Anatomy 2

Subject 516-207 (2008)

Note: This is an archived Handbook entry from 2008.Search for this in the current handbook

Credit Points: 12.500
Level: Undergraduate
Dates & Locations:

This subject has the following teaching availabilities in 2008:

Semester 2, - Taught on campus.
Pre-teaching Period Start not applicable
Teaching Period not applicable
Assessment Period End not applicable
Last date to Self-Enrol not applicable
Census Date not applicable
Last date to Withdraw without fail not applicable

Timetable can be viewed here. For information about these dates, click here.
Time Commitment: Contact Hours: 32 lectures (two to three 1-hour lectures per week) and 28 hours practical work (one 2-hour practical class per week)
Total Time Commitment: 120 hours
Prerequisites: Anatomy 516-204; biology 650-141 and 650-142 (prior to 2004: 600-141 and 600-142).
Corequisites: None
Recommended Background Knowledge: None
Non Allowed Subjects: None
Core Participation Requirements: It is University policy to take all reasonable steps to minimise the impact of disability upon academic study and reasonable steps will be made to enhance a student’s participation in the University’s programs. This subject requires all students to actively and safely participate in laboratory activities. Students who feel their disability may impact upon their participation are encouraged to discuss this with the subject coordinator and the Disability Liaison Unit.


A/Prof C Briggs
Subject Overview:

By the end of this subject, the student should be able to:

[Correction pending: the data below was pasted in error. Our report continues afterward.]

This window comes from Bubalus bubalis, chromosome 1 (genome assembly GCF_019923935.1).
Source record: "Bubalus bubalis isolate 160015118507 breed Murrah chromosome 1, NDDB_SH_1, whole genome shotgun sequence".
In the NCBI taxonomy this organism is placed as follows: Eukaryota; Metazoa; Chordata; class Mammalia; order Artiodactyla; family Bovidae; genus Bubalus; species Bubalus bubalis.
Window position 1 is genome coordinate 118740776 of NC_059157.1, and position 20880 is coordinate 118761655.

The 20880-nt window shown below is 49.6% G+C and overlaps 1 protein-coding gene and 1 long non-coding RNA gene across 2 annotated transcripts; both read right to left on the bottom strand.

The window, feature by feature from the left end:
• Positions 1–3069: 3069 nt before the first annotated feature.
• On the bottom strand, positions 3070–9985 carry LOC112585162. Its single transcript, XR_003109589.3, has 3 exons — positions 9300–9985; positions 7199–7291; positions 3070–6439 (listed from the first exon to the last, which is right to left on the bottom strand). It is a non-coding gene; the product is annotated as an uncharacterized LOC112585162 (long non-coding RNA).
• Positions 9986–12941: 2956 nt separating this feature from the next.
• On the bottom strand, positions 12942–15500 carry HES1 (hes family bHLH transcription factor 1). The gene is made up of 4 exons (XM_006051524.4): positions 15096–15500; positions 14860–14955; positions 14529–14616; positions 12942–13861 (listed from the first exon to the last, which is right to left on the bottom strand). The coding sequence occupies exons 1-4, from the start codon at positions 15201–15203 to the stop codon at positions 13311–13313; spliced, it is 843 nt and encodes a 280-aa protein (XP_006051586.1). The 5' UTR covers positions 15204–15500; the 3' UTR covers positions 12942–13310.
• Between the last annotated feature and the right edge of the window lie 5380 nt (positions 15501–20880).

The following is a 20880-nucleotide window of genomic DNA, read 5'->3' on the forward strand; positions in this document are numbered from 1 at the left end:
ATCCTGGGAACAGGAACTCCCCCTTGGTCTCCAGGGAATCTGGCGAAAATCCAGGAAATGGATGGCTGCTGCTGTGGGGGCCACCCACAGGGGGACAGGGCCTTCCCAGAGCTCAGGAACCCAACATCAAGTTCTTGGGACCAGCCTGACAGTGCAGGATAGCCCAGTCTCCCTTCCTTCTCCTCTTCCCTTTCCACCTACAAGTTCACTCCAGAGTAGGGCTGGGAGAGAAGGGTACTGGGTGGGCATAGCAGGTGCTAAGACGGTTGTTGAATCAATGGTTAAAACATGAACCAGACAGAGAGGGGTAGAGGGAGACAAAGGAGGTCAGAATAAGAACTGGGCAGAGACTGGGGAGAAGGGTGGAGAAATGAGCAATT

• comprehend the development of the cardiorespiratory, gastrointestinal and urogenital systems; the terminology of topographic anatomy; the organisation of the trunk into cavities and the lower limb into regions; the essential factual information regarding the specific anatomical structures which form the walls and contents of the thorax, abdomen and pelvis and the boundaries and contents of the lower limb; the applied anatomy of the thorax, abdomen, pelvis and lower limb;

  • develop observational and organisational skills to identify and interpret exposed anatomical structures and regions; communication skills (written and oral) to describe the normal structure of the thorax, abdomen, pelvis and lower limb; skills in the manipulation of anatomical structures (with dissecting instruments); and

  • appreciate the embryonic basis of certain birth defects relating to the cardiorespiratory, gastrointestinal and urogenital systems; the common occurrence of anatomical variation; the scientific basis of knowledge about development and structure; the importance of one's own observations; the need for continuing independent learning to keep pace with future advances.

The subject provides detailed information on the organisation of the thorax, abdomen, pelvis and lower limb and the structures which form their walls, boundaries and contents as well as the applied anatomy of the thorax, abdomen, pelvis and lower limb.

Assessment: Ongoing assessment on theory and practical work throughout the semester (25%); a 2-hour written examination in the examination period (50%); a 30-minute practical examination in the examination period (25%).
Prescribed Texts: Essential Clinical Anatomy (KL Moore and AMR Agur), 2nd edn, Lippincott, Williams and Wilkins.
Breadth Options:

This subject is not available as a breadth subject.

Fees Information: Subject EFTSL, Level, Discipline & Census Date
Notes: Students enrolled in the BSc (pre-2008 BSc), BASc or a combined BSc course will receive science credit for the completion of this subject.

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